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Politicians rely too heavily on ad hominem attacks

Published: Wednesday, July 27, 2005

Updated: Wednesday, July 25, 2012 20:07

The Bush administration and conservative media have been remarkably successful at discrediting dangerous political opponents in the eyes of the public. During the presidential elections, anyone who paid any attention to the media knew that Kerry had been called a flip-flopper and that some people thought Dean was a raving lunatic, and those labels have been hard for the former candidates to shake even to this day. However, conservatives may be relying a little too much on their strategy of ad hominem arguments, and their recent sustained attacks on Joseph Wilson, husband of outed CIA agent Valerie Plame, is little more than a distraction from the real issues involved in the case.

According to Northwestern University Professor of Argumentation and Debate David Zarefsky, the term "ad hominem argument" generally refers to an argument in which an attack on a person is substituted for a response to an argument. These arguments are often considered to be fallacious because they tend to ignore the central issue under contention. For example, if Person A says, "We ought to privatize social security because private investments will eventually lead to more money for senior citizens," and Person B replies, "Why should we listen to someone who eats his own boogers?" it doesn't take a logician to realize that Person B didn't really respond to the argument.

Though they are usually rhetorically suspect, there can be little doubt that ad hominem arguments are often effective at influencing the public. Many elections are marked by references to opponents' character, and these sorts of references often dominate both the talking points of talk show guests and everyday conversations between friends. From "Massachusetts liberal" to "warmonger" to "bleeding heart," the fact that so many character labels exist strongly suggests that they have useful political capital.

In fact, as Zarefsky says, it is not even the case that ad hominem arguments are always fallacious. Ad hominem arguments may sometimes provide valid reasons for questioning the arguments put forward by others. One such instance would be if the person putting forward an argument had a bias or vested interest that prevented them from being impartial about the claim they were putting forth. For example, when Richard Clarke claimed that President Bush had his mind made up to invade Iraq before going to the U.N. Security Council, many conservatives said that Clarke was a disgruntled former employee simply trying to make money for his new book. While there was much evidence put forward to support this claim, it is at least true that if Richard Clarke were a disgruntled employee simply trying to make money for his new book, then we would have good reasons to question whether the claims he made were true.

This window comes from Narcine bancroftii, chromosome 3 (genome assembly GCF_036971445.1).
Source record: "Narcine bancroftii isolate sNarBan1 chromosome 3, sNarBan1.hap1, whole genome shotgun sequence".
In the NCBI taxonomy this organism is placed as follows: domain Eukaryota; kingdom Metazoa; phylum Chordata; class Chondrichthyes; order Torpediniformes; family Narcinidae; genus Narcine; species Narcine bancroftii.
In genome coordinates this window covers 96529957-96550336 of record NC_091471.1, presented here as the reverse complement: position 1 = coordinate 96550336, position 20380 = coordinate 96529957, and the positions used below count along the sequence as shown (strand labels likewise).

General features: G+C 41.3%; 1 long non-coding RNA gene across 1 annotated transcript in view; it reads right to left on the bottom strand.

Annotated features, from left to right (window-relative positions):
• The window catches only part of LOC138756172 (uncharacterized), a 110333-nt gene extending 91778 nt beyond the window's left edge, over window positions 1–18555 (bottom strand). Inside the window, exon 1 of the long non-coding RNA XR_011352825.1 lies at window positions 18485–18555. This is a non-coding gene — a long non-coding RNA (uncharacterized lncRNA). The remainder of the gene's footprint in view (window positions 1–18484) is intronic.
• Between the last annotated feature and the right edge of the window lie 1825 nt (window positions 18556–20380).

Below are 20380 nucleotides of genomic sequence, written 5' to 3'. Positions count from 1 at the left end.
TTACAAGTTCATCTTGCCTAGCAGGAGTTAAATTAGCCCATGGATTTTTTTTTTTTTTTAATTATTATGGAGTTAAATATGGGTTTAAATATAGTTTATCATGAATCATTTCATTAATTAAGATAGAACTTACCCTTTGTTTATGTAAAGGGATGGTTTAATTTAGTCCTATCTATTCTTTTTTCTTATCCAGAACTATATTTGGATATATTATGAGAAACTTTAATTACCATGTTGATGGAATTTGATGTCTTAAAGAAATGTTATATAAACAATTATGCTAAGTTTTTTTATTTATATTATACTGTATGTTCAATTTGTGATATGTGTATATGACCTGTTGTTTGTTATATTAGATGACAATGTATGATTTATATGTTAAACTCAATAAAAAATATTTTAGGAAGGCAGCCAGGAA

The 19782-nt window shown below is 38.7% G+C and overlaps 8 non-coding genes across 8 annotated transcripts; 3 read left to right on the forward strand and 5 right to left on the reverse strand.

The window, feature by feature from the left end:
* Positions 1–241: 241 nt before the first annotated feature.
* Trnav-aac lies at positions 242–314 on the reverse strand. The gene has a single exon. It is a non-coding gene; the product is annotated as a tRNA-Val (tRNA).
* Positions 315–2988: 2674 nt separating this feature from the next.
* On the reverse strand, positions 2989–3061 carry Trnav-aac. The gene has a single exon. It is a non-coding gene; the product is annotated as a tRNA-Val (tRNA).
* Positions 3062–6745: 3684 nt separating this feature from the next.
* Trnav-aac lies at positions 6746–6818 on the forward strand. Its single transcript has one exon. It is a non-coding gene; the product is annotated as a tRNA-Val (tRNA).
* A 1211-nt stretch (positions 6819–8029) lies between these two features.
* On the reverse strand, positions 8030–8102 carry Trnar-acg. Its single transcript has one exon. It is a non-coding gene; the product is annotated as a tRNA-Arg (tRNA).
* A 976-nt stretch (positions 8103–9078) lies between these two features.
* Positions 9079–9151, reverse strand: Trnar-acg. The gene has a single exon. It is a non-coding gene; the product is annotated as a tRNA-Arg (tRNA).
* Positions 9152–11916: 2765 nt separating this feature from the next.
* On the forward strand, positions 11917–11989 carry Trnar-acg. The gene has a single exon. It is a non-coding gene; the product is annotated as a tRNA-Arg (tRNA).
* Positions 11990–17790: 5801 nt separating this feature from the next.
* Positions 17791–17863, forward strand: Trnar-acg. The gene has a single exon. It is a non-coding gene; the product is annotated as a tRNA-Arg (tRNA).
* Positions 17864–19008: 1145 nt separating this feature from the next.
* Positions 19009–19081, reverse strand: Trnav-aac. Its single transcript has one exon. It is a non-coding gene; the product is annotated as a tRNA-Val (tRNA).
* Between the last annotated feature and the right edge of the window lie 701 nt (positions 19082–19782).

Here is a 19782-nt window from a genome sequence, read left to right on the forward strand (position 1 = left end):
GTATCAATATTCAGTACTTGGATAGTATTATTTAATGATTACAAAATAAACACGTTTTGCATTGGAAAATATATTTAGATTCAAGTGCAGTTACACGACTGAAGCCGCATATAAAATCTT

However, the recent attacks on Joseph Wilson are a far different matter. The question at the heart of this investigation is whether someone intentionally leaked the fact that Valerie Plame was a covert CIA agent. The investigation has serious implications, since intentionally outing an undercover officer is against the law and since the notes of Time Magazine reporter Matt Cooper suggest that White House senior adviser Karl Rove reportedly told Cooper that "Wilson's wife" worked for the CIA. The case is further complicated by the fact that Bush said in June 2004 that he would fire anyone in his administration involved in leaking Plame's identity.

In response to this investigation, conservative media pundits such as Rush Limbaugh, Sean Hannity and Newt Gingrich have been spending an inordinate amount of time denouncing Joseph Wilson. Gingrich for example, in an interview with Bill O'Reilly, stated that Wilson lied about his fact-finding trip to Africa and that he was "a liberal Democrat that's for John Kerry." Again, the evidence that Wilson was lying is pretty flimsy, but in this case, even if it were true that Wilson lied, this would have no relevance whatsoever to the actual investigation. Even if Wilson was the biggest, most despicable criminal on the planet, it is no less of a crime to endanger national security by disclosing the identity of a CIA operative. The investigation is focused on conversations between reporters and officials in the Bush administration, and it is hard to see how Wilson's character has any relevance to what took place in those conversations.

The conservative media machine seems to be growing a little complacent in the strategies that worked in the past. But by picking random people to portray negatively as a distraction from the actual case, the media is insulting the intelligence of people who turn to it for information. Ad hominem arguments may be relevant in some instances, but the Valerie Plame scandal is not one of them.

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